its opinion. Then, again, there was the love of truth—a wide phrase, but meaning in this relation, a lively objection to seeing a wife look happier than her husband's character warranted, or manifest too much satisfaction in her lot—the poor thing should have some hint given her that if she knew the truth she would have less complacency in her bonnet, and in light dishes for a supper-party. Stronger than all, there was the regard for a friend's moral improvement, sometimes called her soul, which was likely to be benefited by remarks tending to gloom, uttered with the accompaniment of pensive staring at the furniture and a manner implying that the speaker would not tell what was on her mind, from regard to the feelings of her hearer. On the whole, one might say that an ardent charity was at work setting the virtuous mind to make a neighbour unhappy for her good.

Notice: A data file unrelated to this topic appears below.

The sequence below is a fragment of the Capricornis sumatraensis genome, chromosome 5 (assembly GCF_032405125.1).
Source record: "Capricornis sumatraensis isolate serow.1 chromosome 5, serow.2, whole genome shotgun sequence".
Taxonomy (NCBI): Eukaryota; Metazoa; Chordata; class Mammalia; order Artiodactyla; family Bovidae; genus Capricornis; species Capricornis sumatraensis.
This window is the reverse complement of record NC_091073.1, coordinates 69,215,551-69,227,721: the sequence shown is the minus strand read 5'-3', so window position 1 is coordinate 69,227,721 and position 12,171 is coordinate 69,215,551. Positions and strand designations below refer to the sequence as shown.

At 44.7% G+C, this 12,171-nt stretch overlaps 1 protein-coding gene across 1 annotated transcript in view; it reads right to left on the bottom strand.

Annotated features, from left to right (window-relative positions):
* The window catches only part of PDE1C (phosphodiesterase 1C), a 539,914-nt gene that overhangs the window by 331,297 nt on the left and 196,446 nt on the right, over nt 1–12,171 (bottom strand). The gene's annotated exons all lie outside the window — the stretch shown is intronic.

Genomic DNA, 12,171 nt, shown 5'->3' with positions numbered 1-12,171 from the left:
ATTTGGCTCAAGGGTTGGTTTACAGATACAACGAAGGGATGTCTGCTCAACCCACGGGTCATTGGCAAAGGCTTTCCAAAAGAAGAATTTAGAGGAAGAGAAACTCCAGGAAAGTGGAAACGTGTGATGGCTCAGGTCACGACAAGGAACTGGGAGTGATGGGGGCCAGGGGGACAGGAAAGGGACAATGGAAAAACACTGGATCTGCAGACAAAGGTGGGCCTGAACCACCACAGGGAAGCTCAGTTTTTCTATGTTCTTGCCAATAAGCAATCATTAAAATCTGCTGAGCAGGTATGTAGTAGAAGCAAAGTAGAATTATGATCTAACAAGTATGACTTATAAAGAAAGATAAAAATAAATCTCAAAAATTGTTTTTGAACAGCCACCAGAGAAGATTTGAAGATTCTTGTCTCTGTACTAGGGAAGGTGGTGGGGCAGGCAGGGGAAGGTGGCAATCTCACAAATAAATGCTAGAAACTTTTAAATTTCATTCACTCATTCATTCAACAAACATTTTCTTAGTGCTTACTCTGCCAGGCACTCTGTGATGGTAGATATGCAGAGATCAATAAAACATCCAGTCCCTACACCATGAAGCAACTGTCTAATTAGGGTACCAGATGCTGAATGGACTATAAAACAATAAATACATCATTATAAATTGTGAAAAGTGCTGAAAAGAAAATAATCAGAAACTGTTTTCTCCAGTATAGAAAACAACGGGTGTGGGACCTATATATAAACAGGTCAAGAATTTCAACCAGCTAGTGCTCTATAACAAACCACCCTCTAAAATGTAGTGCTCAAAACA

There were hardly any wives in Middlemarch whose matrimonial misfortunes would in different ways be likely to call forth more of this moral activity than Rosamond and her aunt Bulstrode. Mrs Bulstrode was not an object of dislike, and had never consciously injured any human being. Men had always thought her a handsome comfortable woman, and had reckoned it among the signs of Bulstrode's hypocrisy that he had chosen